Glossary of terms

With so many types of credit cards out there, it can be difficult to choose the right one. Here are a few common terms you may come across when looking for a credit card.

0% purchase card

These cards won't charge interest on any purchases you make for a specified time period (usually between three months and a year). However, you may still be charged for things like balance transfers and cash advances.

Acceptance criteria

Every credit card company has its own acceptance criteria that you must meet to qualify for one of its cards. For example, you may have to earn over a certain amount, or they may expect you to have a good credit rating.

Additional card holder

Anyone who shares your credit card account with you (e.g. your partner). Some credit card companies offer added benefits for credit cards with more than one holder.

Annual fee

Some credit cards may charge an annual fee for the service. You may be happy to pay this if your card offers a lot of benefits - but if you're not likely to take advantage of these you may want to look for a card without an annual fee.


Annual Percentage Rate - the interest rate you'll pay on your credit card over the course of a year. This is calculated taking into account any other fees. Generally, the lower the APR the less interest you will pay.


Automated Teller Machine - another name for a cash machine. Most credit cards can be used to withdraw cash, just like a debit card - although there may be associated fees for doing so.


How much you owe on your card at any given time. Any interest you are charged will be based on your balance.

Balance transfer

A balance transfer involves moving debts from other cards onto your new card. Some credit card providers offer 0% balance transfer periods, which means you won't be charged any interest on the transferred balance for a set time. This gives you a great opportunity to repay more of your debt without it growing by the addition of interest.

However, most providers will charge a fee for this - usually a small percentage of the balance you're moving across.

Cash advance

A cash withdrawal made using your credit card, usually from an ATM. You'll repay this in the same way as you would pay back any other spending on your card. Additional fees and interest is usually payable.


Some cards offer cashback on purchases you make using your card. This builds up after each purchase and can then be credited to your account.

Credit card

A card that allows you to spend money in advance and pay it back later. Credit cards are accepted by most retailers, restaurants and other businesses across the UK, and many more across the globe.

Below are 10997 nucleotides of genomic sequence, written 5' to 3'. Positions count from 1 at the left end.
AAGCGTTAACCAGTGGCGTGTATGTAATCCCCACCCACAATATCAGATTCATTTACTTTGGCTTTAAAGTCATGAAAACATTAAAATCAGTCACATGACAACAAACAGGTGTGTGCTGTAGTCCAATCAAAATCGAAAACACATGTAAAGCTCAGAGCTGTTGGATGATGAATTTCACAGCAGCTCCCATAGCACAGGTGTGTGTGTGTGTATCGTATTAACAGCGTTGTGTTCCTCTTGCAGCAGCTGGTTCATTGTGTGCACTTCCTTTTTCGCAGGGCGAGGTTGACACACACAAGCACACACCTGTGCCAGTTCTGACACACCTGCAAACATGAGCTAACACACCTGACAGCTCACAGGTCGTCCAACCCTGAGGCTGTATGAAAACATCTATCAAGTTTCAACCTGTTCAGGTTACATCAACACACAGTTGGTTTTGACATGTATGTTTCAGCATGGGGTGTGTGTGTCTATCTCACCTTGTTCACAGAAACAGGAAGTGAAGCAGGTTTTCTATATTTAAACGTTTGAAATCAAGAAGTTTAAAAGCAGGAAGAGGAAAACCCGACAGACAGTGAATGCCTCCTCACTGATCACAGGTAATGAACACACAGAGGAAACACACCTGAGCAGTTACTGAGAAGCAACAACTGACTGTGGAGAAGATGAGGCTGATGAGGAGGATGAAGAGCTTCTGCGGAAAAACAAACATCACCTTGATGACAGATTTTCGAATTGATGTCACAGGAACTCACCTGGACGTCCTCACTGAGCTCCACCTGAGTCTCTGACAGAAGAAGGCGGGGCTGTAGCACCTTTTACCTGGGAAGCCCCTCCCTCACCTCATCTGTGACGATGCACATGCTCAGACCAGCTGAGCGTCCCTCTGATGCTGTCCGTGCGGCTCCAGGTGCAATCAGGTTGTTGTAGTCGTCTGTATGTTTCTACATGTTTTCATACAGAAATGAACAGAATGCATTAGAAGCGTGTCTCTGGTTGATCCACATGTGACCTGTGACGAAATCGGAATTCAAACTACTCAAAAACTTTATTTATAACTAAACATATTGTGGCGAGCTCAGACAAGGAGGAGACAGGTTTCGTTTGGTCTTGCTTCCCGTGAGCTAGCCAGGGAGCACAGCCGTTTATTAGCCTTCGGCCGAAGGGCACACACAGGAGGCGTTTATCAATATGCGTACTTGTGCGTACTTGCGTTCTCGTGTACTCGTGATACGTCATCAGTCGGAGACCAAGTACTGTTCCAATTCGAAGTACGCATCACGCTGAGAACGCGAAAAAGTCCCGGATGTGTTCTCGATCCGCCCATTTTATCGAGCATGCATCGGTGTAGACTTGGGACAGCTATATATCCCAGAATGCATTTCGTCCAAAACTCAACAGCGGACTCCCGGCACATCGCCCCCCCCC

Credit history

A record of your borrowing over the last six years. Your credit history will also show any late payments, defaults and any other issues you've had with repaying your debts. Credit card companies will look at this before deciding whether to accept your application and which credit card and interest rate to offer you.

Credit limit

The total amount you are allowed to borrow on your credit card.

Credit profile

A document which provides information on your credit history. You can use this to spot areas for improvement in your credit activity.

You may even be able to find errors in your credit history, which could be holding you back. Having these errors amended could improve your chances of being accepted for a credit card.


The ongoing charge on your credit card balance. Because it's charged as a percentage of the balance, the interest you pay will vary depending on how much you owe.

However, you'll only be charged interest on the balance you don't pay back before a certain date (usually a couple of weeks after your monthly statement is issued), so if you pay everything back on time you may never pay any interest.

Interest rate

The percentage rate at which interest is charged. This is usually quoted as an APR, which is what you'll pay in interest over the course of a year.


The bank, building society or other financial institution that provides your credit card. Also known as a creditor.


A widely-used type of credit card that is accepted in most countries across the globe.


A retailer or other company which accepts payments by credit card.

Minimum payment

The minimum amount you'll be required to pay back on your credit card balance each month. This will usually be set out on your credit card statement.

Remember that you'll only be charged interest on any balance you don't pay back by the end of the repayment period.

PIN number

PIN stands for Personal Identification Number. This is a four digit number exclusive to your credit card which must be entered when using your credit card to withdraw cash or pay for goods.

Payment protection insurance (PPI)

A type of insurance that covers your credit card repayments if you become unemployed or if your income falls.


A widely-used type of credit card that is accepted in most countries across the globe.

Debt Solutions subject to conditions and acceptance. Credit rating may be affected. Fees payable if continuing services provided. Repaying debt over longer may increase the total amount to be repaid. Calls may be recorded for training and quality purposes. Calls to 0800 numbers from BT landlines are usually free, calls from other networks may vary and you should check with your network provider for full details of your service.

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